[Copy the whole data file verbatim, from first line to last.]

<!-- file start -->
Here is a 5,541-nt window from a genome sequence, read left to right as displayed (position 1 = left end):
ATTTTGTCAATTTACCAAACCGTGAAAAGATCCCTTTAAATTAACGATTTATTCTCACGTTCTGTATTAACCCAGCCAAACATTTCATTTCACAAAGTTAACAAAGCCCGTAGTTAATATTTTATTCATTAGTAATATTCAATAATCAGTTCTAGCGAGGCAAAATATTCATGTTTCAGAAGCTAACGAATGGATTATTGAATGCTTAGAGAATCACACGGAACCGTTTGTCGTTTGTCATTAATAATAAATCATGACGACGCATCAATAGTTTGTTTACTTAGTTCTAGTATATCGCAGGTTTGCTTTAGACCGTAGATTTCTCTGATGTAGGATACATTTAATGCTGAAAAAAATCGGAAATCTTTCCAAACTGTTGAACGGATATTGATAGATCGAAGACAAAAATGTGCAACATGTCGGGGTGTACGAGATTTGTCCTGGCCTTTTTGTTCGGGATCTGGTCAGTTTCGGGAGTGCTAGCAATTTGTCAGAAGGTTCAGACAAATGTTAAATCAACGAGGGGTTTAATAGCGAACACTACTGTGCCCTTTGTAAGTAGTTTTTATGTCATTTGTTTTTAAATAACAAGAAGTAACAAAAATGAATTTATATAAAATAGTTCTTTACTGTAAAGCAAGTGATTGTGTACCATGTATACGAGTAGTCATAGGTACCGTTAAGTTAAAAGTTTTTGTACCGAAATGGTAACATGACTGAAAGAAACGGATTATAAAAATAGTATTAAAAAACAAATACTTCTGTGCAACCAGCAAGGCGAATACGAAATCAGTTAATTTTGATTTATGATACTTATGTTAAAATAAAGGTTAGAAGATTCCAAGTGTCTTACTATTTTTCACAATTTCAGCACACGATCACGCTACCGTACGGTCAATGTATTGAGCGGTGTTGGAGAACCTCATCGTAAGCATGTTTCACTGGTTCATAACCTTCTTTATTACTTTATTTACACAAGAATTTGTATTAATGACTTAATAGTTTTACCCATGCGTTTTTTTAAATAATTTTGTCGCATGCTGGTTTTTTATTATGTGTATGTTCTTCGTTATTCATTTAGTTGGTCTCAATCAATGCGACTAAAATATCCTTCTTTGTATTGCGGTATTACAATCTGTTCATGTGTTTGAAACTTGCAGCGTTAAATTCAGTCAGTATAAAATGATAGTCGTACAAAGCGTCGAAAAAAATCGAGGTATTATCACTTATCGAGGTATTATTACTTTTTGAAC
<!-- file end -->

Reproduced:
Here is a 5,541-nt window from a genome sequence, read left to right as displayed (position 1 = left end):
ATTTTGTCAATTTACCAAACCGTGAAAAGATCCCTTTAAATTAACGATTTATTCTCACGTTCTGTATTAACCCAGCCAAACATTTCATTTCACAAAGTTAACAAAGCCCGTAGTTAATATTTTATTCATTAGTAATATTCAATAATCAGTTCTAGCGAGGCAAAATATTCATGTTTCAGAAGCTAACGAATGGATTATTGAATGCTTAGAGAATCACACGGAACCGTTTGTCGTTTGTCATTAATAATAAATCATGACGACGCATCAATAGTTTGTTTACTTAGTTCTAGTATATCGCAGGTTTGCTTTAGACCGTAGATTTCTCTGATGTAGGATACATTTAATGCTGAAAAAAATCGGAAATCTTTCCAAACTGTTGAACGGATATTGATAGATCGAAGACAAAAATGTGCAACATGTCGGGGTGTACGAGATTTGTCCTGGCCTTTTTGTTCGGGATCTGGTCAGTTTCGGGAGTGCTAGCAATTTGTCAGAAGGTTCAGACAAATGTTAAATCAACGAGGGGTTTAATAGCGAACACTACTGTGCCCTTTGTAAGTAGTTTTTATGTCATTTGTTTTTAAATAACAAGAAGTAACAAAAATGAATTTATATAAAATAGTTCTTTACTGTAAAGCAAGTGATTGTGTACCATGTATACGAGTAGTCATAGGTACCGTTAAGTTAAAAGTTTTTGTACCGAAATGGTAACATGACTGAAAGAAACGGATTATAAAAATAGTATTAAAAAACAAATACTTCTGTGCAACCAGCAAGGCGAATACGAAATCAGTTAATTTTGATTTATGATACTTATGTTAAAATAAAGGTTAGAAGATTCCAAGTGTCTTACTATTTTTCACAATTTCAGCACACGATCACGCTACCGTACGGTCAATGTATTGAGCGGTGTTGGAGAACCTCATCGTAAGCATGTTTCACTGGTTCATAACCTTCTTTATTACTTTATTTACACAAGAATTTGTATTAATGACTTAATAGTTTTACCCATGCGTTTTTTTAAATAATTTTGTCGCATGCTGGTTTTTTATTATGTGTATGTTCTTCGTTATTCATTTAGTTGGTCTCAATCAATGCGACTAAAATATCCTTCTTTGTATTGCGGTATTACAATCTGTTCATGTGTTTGAAACTTGCAGCGTTAAATTCAGTCAGTATAAAATGATAGTCGTACAAAGCGTCGAAAAAAATCGAGGTATTATCACTTATCGAGGTATTATTACTTTTTGAAC